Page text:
Masterpieces have a date. Today, too many theories in flight before history make the history of thought into ‘a discontinuous series of singular totalities’. But those who are not alarmed by the future dare savour to the full the draught of concrete history which every masterpiece distils for . . . read more
The New Spain
Thirty years have passed since the Spanish Civil War, which shook all Europe. From that time, Spain has been marginal to the history of the continent. Apparently sunk in poverty and isolation, stifled by a torpid dictatorship, the whole country has often been viewed from abroad as immobile . . . read more
The Spanish Background
The Iberian peninsula has problems but no solutions, a state of affairs which is common or even normal in the ‘third world’, but extremely rare in Europe. For better or worse most states on our continent have a stable and potentially permanent economic and social structure, an established . . . read more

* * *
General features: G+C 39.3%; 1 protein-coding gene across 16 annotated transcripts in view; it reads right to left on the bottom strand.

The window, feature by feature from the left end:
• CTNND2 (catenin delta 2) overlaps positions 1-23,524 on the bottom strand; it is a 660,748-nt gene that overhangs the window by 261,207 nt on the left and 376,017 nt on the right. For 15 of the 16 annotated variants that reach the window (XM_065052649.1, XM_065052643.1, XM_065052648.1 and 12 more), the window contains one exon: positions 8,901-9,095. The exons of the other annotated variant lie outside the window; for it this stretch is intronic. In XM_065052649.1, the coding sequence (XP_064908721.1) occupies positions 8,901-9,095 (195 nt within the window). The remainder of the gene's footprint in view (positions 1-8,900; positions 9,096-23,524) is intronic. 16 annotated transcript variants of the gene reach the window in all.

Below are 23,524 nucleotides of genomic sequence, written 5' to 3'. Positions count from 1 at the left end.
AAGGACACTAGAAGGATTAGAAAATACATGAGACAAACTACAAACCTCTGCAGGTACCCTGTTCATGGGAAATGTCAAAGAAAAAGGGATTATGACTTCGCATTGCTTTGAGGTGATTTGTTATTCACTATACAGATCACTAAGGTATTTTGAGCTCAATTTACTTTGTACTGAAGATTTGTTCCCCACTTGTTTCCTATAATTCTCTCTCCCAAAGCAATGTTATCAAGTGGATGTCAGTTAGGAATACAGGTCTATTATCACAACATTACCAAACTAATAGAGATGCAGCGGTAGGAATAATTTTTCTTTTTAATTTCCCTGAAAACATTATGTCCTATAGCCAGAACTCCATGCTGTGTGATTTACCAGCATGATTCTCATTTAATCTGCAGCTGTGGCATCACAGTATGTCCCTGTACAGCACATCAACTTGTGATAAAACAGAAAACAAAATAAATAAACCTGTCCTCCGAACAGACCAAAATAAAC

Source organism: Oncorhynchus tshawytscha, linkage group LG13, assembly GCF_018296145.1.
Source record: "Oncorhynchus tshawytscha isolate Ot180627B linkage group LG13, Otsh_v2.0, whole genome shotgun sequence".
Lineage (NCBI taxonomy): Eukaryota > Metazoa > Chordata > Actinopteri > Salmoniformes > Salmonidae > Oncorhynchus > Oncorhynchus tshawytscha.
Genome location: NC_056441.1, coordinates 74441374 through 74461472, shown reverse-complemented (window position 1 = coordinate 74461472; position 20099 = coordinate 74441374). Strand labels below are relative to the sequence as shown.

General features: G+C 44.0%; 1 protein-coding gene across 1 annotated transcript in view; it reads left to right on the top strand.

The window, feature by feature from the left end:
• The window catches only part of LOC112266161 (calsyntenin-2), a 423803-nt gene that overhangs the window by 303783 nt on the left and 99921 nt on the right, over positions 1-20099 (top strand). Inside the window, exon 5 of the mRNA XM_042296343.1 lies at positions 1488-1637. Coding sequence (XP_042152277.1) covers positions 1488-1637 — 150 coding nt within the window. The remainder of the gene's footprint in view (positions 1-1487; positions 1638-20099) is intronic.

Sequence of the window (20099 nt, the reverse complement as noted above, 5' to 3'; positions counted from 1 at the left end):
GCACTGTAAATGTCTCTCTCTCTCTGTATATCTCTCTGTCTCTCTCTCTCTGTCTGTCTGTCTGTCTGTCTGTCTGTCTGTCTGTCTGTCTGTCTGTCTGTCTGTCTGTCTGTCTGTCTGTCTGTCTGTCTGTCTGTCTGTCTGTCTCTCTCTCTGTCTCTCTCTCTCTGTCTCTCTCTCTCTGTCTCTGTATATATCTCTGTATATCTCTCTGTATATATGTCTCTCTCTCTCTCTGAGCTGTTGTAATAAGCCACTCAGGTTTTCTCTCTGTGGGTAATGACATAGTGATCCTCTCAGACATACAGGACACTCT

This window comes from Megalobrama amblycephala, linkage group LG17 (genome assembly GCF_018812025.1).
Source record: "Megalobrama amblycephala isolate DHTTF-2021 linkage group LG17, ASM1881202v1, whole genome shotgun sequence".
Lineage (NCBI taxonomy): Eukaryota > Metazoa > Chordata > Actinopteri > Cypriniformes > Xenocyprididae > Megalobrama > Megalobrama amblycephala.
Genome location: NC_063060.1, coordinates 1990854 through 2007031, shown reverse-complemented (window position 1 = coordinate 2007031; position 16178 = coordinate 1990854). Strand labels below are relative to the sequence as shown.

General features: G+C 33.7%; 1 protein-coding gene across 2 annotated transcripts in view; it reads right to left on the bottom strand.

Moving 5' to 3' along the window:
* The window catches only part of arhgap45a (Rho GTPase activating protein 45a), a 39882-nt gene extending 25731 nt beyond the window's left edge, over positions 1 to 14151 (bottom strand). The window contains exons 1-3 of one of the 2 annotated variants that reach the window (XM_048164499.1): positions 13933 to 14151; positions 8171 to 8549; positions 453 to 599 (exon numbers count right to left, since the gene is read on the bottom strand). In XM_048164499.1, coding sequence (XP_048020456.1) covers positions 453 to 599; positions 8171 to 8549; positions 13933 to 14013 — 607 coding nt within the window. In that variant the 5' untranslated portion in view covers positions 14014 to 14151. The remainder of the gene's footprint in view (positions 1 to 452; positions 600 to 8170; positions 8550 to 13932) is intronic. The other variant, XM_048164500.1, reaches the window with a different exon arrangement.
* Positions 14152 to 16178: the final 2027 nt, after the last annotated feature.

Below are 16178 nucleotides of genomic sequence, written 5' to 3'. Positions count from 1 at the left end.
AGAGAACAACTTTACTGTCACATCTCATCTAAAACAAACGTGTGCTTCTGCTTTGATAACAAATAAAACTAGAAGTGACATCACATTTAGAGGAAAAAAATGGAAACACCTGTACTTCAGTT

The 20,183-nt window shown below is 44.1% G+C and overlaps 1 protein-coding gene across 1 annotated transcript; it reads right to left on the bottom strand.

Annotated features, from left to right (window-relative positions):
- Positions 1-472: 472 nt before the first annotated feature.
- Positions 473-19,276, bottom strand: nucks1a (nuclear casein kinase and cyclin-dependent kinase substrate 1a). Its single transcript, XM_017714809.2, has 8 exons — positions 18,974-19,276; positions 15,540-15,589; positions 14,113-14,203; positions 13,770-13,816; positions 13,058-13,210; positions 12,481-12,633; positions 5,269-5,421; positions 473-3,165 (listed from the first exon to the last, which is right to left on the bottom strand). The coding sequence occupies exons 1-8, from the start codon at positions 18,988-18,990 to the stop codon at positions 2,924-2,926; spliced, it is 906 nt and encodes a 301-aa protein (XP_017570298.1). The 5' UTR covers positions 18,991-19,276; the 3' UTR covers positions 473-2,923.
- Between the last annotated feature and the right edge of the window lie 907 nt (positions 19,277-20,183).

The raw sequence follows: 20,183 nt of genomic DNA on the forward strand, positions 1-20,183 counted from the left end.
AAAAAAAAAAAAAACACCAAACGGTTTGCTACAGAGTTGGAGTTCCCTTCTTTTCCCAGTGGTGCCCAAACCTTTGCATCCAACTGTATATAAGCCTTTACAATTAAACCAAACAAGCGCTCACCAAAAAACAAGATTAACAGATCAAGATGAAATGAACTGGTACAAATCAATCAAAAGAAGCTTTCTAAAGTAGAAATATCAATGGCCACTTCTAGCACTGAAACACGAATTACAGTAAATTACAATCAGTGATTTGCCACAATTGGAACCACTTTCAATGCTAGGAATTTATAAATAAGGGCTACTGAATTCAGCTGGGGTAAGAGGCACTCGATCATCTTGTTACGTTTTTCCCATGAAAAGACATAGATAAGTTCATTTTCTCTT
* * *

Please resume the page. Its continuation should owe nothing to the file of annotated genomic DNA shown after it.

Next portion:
Spain and the Americas
A remarkable Bengali writer has complained of a decline of historicity in the West, of the sense of man as part of history, during his lifetime. Dr J. H. Plumb, in a striking introduction to The Spanish Seaborne Empire, as editor of The History of Human Society series, . . . read more
Land of Olives
Antonio Ferres was born in Madrid in 1924. The son of a landless Andalusian peasant imprisoned by the Nationalists after the war, he had a variety of jobs before becoming a writer. One of these, as commercial traveller, took him through the remote areas of Andalusia—one of the . . . read more